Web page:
According to him, Canada's 10-year delay in purchasing the F-35 has its upsides. When the first examples begin to be delivered to the Canadian Forces, the aircraft will have benefited from the long break-in carried out by the Americans and other countries that have already purchased them.

Canada is about to buy a fighter jet that is downright out of date, says French military analyst Xavier Tytelman.

"Maybe it will be in 10 years, but today, we don't know what this plane is really worth," he said in an interview.

Mr. Tytelman, who served in the French military aviation, is known for his biting analyzes of the failures of the Russian army in the current Ukrainian conflict.

He recalls that, for the moment, the list of faults of the F-35 is long.

Here are the main ones, according to him

The plane's immense complexity means, Tytelman says, it's still not fully operational 15 years after its first test flight. Thus, the 1358 copies of the F-35 currently flying are not final versions of the aircraft. Therefore, it is impossible to say whether the F-35s that Canada will take delivery of by the end of the decade will be ready.


And even the US military seems to have doubts, Mr. Tytelman continues: “Instead of accelerating the production of the F-35 in the United States for the American forces, it is slowing down its production. »

In March, the US Department of Defense announced, without giving any explanation, that it was cutting F-35 orders planned for next year by more than a third, from 94 to 61 aircraft.

Mr. Tytelman also recalls that an internal Pentagon report, disclosed in early 2022, identified 849 uncorrected design flaws on the F-35, including six Category 1 defects, i.e. which can cause death or serious injury.

Mr. Tytelman struggles to explain why the F-35 continues to sell successfully outside the United States, as it did with Finland and Switzerland last year, and with Germany this year.

He sees it as the result of American political influence.

He cites the case of Switzerland. According to reports that have circulated, the French Rafale fighter jet had practically been chosen by the country as its new fighter, "until [President] Joe Biden, says Mr. Tytelman, paid a visit to Switzerland and that all of a sudden the F-35 becomes the favorite. »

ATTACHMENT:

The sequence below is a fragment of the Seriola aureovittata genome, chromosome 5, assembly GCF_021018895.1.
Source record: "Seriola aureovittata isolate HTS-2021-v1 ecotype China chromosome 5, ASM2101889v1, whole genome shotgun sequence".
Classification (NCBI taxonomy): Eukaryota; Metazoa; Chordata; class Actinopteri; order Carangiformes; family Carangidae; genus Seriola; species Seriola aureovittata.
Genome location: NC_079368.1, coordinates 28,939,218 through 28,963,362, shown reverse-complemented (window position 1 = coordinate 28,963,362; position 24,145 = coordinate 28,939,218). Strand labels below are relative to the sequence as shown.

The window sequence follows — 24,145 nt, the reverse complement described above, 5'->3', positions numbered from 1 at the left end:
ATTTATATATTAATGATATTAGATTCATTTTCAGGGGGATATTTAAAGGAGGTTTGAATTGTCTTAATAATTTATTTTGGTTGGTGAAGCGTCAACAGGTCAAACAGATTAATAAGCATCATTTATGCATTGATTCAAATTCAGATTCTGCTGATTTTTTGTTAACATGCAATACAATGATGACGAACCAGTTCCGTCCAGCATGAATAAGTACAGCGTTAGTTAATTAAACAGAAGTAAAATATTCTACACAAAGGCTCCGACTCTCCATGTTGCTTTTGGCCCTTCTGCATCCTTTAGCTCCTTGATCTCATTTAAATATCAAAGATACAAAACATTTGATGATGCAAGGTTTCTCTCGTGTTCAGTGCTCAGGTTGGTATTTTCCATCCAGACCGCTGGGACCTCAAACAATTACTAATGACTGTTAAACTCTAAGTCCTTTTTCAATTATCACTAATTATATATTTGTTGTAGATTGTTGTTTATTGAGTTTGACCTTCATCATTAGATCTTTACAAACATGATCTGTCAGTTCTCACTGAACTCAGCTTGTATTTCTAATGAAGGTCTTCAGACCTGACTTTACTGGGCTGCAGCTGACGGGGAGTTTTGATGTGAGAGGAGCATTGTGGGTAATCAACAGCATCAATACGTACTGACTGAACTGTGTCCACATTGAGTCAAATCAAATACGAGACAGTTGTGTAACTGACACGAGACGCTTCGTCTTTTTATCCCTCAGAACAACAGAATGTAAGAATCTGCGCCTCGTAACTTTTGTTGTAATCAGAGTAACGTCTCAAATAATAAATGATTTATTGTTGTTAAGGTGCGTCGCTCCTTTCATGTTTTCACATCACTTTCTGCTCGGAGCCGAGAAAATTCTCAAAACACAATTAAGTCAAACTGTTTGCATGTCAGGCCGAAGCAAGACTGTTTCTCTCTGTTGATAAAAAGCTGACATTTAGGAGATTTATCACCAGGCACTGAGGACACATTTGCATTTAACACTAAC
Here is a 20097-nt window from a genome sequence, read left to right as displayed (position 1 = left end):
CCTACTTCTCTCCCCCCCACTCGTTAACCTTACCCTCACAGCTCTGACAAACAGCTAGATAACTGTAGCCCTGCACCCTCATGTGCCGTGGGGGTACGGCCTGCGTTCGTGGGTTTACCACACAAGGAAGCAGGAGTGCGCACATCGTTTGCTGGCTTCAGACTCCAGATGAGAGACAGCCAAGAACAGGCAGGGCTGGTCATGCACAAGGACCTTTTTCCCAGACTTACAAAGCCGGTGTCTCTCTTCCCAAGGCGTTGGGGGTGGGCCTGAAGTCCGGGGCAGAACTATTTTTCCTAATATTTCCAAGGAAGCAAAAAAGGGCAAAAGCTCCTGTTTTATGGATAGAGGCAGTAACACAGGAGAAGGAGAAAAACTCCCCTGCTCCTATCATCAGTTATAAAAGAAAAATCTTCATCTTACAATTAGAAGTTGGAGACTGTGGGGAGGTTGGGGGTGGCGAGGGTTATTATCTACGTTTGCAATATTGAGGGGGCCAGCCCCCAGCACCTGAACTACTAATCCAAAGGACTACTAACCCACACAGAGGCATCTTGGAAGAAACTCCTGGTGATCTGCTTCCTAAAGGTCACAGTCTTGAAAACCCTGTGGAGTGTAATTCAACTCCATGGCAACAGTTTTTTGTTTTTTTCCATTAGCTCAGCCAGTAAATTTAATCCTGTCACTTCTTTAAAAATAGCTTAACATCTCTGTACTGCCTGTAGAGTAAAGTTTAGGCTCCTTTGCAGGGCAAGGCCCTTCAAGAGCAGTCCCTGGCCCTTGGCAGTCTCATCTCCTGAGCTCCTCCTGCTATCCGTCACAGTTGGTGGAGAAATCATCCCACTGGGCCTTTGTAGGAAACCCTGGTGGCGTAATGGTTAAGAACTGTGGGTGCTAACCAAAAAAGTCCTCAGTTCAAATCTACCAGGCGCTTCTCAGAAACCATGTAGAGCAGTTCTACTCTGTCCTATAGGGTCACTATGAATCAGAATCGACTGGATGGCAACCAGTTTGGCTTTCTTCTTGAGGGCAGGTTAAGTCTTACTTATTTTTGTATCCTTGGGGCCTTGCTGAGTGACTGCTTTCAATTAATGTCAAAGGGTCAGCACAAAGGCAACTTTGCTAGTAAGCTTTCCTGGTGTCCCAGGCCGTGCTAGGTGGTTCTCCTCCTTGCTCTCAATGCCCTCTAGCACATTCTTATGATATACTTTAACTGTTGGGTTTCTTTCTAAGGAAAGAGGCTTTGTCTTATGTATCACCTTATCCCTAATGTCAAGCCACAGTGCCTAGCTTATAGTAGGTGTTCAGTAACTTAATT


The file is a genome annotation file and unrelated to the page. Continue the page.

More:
In his eyes, it is difficult to predict the future of the F-35. Will we be able to correct its flaws? No one really knows, he says. “Today, the F-35 is not yet a good plane, and that is a certainty,” concludes Mr. Tytelman.

This is the basic version, the most ordered, and by far (74% of total orders for the F-35). It is also the one that Canada should obtain. This is an aircraft operated from land bases.

Designed for aircraft carriers, this aircraft has a reinforced landing gear and longer wings.

With a vertical and short take-off, this version produced in limited numbers is used by the American Marine Corps, and the British and Italian naval forces.

Canada has tried twice to get F-35s.

Associated with the program with the Americans from the start, Canada launched the acquisition process in 2012. At that time, Canadian fighter jets, the CF-18s, were already beginning to age.

When they came to power in 2015, Justin Trudeau's Liberals canceled everything, claiming that the F-35 was too expensive. In 2019, they resumed the replacement program for the increasingly obsolete CF-18s. Several aircraft manufacturers are showing interest, including Lockheed with the F-35.

The circle is complete when, in March 2022, Ottawa announces that it is choosing the F-35 for a second time. If the contract is signed without difficulty, the first copies could be delivered as early as 2025.